The metal fuel material should be finely subdivided for combination with the oxidizer/binder, advantageously of between about 1 to 300 micron size. Powdered material which will at least pass a standard 50 mesh screen (297 microns) is satisfactory. Material passing a standard mesh screen (149 microns) and retained on 325 mesh screen (44 microns) is particularly useful. Such material can be prepared by any suitable comminuation method, e.g., ball milling, rod milling, roller grinding, pug milling, etc., and may be used directly as so obtained or precoated with a thin layer of ignition, primer or other material, washed with monomer or the like. If precoated, 0.1 to 5% of coating material is recommended.

A solid fluorocarbon polymer is an essential ingredient of the new pyrotechnic compositions. Such fluorocarbon polymer may be a homopolymer or a copolymer with another copolymerizable monomer or prepolymer that, itself is a fluorocarbon material or which may be a halogen-free unsaturated material. In the case of the use of such halogen-free copolymer components, weight ratios of fluorocarbon material to halogen-free material will advantageously be between 1:2 and 1:100 and especially 1:2 and 1:10.

A wide variety of fiuorocarbons may be used as the oxidizer component of the new pyrotechnics. A preferred class are the polyfluoroalkyl acrylates and methacrylates of the formula hereinbefore prescribed. Specific examples of this class of fluorocarbon include:

1,1,7-trihydrododecafluoroheptyl methacrylate perfluorobutyl acrylate perfluoropropyl methacrylate 1,8-dihydrohexadccafluoro octyl acrylate perfluoro octadecyl acrylate hexafluoroisopropyl methacrylate Other useable fluorocarbons include the polymerizable fiuorinated alkyl, cycloalkyl, aryl and alkaryl amines, ethers, esters, hydrocarbons and the like. Specific examples of such materials are disclosed in publications relating to pyrotechnics, e.g., US. 3,163,113; 3,164,504 and 3,203,171.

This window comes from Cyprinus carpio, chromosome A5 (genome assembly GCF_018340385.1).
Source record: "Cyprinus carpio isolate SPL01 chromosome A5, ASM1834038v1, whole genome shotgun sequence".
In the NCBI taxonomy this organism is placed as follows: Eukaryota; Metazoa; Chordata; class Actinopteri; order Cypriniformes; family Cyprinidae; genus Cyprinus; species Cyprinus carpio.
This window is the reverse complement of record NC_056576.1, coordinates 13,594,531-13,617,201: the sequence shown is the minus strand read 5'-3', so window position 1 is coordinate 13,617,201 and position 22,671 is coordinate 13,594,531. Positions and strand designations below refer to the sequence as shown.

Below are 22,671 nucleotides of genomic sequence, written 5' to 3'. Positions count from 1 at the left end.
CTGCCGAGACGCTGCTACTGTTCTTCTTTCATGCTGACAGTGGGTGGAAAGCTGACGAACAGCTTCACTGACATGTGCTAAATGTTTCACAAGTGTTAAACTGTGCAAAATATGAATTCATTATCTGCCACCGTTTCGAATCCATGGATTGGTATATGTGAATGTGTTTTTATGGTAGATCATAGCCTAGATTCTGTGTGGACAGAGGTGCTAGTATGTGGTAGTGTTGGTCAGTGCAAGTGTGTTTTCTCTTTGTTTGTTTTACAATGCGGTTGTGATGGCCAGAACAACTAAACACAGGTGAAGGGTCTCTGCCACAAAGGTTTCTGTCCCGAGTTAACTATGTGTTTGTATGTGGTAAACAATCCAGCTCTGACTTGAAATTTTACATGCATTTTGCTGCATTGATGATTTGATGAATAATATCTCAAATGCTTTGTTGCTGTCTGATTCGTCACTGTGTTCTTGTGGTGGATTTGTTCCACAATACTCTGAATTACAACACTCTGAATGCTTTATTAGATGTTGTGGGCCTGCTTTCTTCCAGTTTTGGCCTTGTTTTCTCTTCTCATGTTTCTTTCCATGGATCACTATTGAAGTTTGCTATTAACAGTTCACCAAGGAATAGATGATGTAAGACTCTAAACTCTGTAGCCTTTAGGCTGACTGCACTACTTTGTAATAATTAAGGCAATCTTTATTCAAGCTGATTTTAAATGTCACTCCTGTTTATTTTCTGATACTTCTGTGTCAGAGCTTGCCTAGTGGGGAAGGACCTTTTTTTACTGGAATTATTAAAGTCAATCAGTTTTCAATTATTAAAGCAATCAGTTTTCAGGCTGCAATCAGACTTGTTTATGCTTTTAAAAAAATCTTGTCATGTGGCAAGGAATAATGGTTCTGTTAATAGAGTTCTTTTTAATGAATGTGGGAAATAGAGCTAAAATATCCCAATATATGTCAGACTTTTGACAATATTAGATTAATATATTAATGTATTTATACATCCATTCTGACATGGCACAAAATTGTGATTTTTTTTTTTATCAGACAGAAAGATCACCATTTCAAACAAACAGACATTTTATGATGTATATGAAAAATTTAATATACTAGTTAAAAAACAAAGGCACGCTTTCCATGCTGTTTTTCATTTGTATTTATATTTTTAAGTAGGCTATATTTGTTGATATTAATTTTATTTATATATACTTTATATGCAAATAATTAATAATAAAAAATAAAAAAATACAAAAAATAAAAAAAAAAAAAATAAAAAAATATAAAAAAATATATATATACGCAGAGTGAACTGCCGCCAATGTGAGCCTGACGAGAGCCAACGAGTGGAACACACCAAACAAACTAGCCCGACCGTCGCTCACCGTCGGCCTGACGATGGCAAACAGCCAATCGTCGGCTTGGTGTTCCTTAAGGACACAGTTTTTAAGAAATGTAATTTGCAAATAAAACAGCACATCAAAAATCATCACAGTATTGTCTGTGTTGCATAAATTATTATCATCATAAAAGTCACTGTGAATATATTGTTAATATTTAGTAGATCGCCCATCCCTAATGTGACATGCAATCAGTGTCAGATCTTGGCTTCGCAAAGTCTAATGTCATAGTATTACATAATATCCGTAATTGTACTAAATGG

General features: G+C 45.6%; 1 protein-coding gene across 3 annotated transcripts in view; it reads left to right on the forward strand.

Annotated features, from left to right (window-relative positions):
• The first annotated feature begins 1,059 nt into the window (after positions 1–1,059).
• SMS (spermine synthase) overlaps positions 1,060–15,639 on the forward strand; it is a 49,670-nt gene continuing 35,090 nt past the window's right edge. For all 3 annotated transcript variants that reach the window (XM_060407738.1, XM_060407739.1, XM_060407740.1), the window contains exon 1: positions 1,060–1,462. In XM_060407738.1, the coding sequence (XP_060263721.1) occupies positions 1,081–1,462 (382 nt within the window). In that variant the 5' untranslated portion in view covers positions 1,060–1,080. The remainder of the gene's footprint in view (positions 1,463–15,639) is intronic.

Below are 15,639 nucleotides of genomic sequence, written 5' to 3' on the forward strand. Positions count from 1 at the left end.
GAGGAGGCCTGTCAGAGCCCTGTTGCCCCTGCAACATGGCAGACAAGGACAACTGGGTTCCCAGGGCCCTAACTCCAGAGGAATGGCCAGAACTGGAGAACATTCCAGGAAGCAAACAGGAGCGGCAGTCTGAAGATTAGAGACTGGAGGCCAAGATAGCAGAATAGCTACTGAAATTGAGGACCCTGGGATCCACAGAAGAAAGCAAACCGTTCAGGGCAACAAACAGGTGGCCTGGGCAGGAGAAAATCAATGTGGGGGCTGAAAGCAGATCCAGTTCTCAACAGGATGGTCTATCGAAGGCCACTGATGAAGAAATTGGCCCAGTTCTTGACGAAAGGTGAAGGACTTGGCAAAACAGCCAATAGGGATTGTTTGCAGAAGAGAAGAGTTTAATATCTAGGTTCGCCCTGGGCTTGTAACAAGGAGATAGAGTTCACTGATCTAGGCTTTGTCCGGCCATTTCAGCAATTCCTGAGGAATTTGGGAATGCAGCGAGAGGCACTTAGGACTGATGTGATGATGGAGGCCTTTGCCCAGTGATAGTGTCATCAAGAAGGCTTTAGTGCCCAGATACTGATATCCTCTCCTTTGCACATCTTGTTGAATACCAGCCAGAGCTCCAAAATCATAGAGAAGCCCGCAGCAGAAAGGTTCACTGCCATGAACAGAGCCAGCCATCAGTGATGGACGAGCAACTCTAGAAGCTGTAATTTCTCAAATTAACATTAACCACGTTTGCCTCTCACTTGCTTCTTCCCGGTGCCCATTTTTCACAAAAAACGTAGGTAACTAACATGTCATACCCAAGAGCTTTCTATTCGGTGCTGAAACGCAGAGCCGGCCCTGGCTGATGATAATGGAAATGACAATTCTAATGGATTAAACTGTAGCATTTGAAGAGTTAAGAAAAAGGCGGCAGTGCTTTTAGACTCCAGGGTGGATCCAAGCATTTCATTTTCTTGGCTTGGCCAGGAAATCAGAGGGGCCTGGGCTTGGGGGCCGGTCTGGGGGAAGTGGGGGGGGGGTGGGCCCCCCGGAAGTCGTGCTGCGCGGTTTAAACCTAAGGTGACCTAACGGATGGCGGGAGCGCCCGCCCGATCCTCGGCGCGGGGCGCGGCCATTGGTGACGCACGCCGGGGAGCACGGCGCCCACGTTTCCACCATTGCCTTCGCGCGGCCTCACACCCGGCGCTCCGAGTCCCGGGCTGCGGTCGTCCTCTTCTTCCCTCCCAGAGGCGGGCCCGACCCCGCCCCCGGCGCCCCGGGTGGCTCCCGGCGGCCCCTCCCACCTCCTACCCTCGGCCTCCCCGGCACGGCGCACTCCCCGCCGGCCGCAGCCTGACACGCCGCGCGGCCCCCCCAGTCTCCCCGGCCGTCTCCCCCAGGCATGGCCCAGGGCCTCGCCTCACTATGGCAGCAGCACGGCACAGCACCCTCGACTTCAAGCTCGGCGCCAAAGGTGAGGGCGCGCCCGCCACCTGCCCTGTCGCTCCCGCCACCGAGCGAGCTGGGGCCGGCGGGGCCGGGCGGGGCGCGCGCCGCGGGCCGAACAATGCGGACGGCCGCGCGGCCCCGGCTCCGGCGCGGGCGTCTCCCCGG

Copolymerizable materials may 'be included in the fluorocarbon polymers for various purposes, e.g., to make the polymer harder by cross-linking, to render it elastomeric, to modify the burning rate, to increase its adhesion to the fuel material, to increase or decrease polymerization rate or the like. Such copolymerizates may be monofunctional or polyfunctional. Specific examples of monofunctional comonomers include:

2-ethylhexyl acrylate glycidyl methacrylate methyl acrylate vinyl chloride vinylidene chloride vinyl acetate propylene styrene vinyl methyl ether vinyl hexyl ketone and the like or mixtures thereof.

Specific examples of poly functional comonomers include:

1,3-butylene dimethylacrylate glycol diacrylate divinyl benzene diallyl phthalate 1,3-butylene dichloroacrylate.

Additional useable comonomers are listed in the aforesaid patents.

Advantageously the polyfunctional comonomers are used in minor amount, e.g., between 0.01 to 5% by weight of the total fluorocarbon polymer.